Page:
Private legal practitioner and law lecturer Justice Abdulai has conceded that he found it a “tough” decision to come to in going back to the Supreme Court to seek a review on the March 9 judgement on Deputy Speakers’ rights to vote as members of Parliament (MPs) when they are chairing proceedings.
Mr Abdulai, who lectures at the University of Professional Studies, Accra (UPSA), on Friday, April 8, went back to the Court to seek to overturn the 7-0 unanimous decision by the Court last month.
It was in connection with an attempt by First Deputy Speaker of Parliament Joe Osei-Owusu to vote as Bekwai MP while he was chairing proceedings in what sparked a brawl between Majority and Minority MPs in the House.
Among other reasons, Mr Abdulai stated that the Court, in its judgement, failed to consider Article 298 of the 1992 Constitution, leading the JSCs to a “wrong assumption of jurisdiction in filling up a perceived gap in the Constitution by means of interpretation and striking down Order 109(3) of the Standing Orders of Parliament”.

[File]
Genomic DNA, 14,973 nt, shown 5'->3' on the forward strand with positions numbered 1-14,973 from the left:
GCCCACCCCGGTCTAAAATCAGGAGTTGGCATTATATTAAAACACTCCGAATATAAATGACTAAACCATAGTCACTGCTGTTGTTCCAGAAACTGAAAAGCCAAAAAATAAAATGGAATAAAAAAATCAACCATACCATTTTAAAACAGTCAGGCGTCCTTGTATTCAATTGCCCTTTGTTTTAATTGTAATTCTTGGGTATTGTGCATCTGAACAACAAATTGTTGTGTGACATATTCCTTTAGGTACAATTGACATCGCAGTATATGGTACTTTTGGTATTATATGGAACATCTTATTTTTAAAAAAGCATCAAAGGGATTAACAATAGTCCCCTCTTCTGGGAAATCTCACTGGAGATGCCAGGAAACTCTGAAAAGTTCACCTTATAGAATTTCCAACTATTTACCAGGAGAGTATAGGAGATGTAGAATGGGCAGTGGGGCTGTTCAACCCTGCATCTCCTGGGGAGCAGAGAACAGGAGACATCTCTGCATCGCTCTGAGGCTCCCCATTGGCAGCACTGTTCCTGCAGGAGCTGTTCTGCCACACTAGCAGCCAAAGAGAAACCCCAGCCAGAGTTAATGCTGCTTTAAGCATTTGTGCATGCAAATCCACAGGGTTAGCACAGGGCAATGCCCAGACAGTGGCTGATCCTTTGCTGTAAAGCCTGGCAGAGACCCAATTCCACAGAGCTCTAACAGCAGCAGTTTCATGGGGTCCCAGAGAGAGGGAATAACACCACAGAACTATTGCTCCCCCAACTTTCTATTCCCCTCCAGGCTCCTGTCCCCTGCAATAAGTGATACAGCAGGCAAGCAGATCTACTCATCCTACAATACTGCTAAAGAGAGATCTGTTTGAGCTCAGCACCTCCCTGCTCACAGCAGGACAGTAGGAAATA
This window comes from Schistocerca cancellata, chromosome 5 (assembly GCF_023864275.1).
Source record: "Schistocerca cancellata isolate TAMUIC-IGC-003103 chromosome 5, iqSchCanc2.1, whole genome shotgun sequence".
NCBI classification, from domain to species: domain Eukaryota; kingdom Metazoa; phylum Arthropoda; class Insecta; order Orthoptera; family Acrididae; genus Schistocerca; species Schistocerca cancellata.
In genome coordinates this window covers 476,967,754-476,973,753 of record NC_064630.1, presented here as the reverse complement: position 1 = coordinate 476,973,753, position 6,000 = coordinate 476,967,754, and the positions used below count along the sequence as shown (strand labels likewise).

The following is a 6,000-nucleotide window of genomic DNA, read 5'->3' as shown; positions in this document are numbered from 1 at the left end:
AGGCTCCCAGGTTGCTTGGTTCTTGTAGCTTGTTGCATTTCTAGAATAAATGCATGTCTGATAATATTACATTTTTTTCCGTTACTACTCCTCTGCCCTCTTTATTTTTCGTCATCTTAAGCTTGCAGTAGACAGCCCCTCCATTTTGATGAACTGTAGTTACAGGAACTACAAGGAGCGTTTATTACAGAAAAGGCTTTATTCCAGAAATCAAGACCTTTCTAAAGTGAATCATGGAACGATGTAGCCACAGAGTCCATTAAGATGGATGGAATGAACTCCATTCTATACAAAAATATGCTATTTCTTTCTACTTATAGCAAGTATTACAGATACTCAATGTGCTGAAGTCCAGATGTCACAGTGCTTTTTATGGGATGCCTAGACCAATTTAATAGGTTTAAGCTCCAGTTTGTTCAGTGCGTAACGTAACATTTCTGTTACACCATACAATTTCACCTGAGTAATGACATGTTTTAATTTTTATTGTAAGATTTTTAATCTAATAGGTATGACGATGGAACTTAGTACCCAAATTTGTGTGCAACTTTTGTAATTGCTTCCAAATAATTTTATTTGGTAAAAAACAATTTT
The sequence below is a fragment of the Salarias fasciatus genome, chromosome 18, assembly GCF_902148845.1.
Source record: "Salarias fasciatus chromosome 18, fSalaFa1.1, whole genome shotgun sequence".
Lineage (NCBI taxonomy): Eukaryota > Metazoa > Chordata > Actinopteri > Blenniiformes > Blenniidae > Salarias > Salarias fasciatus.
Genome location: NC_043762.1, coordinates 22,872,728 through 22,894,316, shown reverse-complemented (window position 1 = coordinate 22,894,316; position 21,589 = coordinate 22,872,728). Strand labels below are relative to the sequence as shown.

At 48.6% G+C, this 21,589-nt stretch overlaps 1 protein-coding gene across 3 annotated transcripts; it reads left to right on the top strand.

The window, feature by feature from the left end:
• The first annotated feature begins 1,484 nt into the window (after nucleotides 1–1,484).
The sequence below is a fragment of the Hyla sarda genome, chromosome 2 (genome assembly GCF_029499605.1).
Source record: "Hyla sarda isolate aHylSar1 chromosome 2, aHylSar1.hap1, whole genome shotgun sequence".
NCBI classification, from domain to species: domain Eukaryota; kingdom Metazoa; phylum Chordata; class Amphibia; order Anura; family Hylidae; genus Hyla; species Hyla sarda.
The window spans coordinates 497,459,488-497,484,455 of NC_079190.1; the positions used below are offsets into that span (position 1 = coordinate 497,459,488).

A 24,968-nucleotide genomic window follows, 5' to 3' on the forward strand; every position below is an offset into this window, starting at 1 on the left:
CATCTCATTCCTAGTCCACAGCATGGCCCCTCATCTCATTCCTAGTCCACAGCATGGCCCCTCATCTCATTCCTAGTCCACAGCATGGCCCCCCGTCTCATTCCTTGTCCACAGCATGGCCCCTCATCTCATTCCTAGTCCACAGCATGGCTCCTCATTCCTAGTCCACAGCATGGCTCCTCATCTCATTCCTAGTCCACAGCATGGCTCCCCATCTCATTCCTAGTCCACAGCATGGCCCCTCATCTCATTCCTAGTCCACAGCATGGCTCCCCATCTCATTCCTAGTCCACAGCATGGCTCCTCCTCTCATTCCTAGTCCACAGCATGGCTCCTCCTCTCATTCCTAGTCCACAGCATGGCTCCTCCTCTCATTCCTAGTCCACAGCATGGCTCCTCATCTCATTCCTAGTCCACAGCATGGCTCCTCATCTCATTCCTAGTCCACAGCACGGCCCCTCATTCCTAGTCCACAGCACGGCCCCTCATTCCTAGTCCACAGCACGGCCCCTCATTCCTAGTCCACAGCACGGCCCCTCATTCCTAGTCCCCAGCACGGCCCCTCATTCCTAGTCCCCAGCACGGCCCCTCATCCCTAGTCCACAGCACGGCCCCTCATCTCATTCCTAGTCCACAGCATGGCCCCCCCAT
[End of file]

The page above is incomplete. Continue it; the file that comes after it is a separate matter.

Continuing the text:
But many have found the move an uphill task for the legal practitioner.
Speaking on TV3‘s Midday Live himself on Saturday, April 9, Mr Abdulai said the difficulty of his application made him narrow the reliefs he is seeking from the JSCs.
“I am of the strongest opinion that considering the judgement in its totality, there is an amount of miscarriage on some occasions and because filing a review application is a very tough one, if you do not narrow your reasoning and your guards very well, the Supreme Court will avoid and throw you out.
“So, this was a very tough decision and it was a very tough job that I have done.”
‘Not a mathematical job’
Two more judges will be added to the panel to sit on the case on Tuesday, April 26.
He said with the historical antecedent he has outlined in his application for review, the judges will appreciate his argument and review their positions.
“As I have expressed, it is not an easy task. It is a very difficult position that I find myself in considering to convince the majority of these persons – in fact, now they are going to be nine – to change their minds, it is not going to be easy but I also know that it is not a mathematical job.
“This is law with reasoning and logic behind it.”
By Emmanuel Kwame Amoh|3news.com|Ghana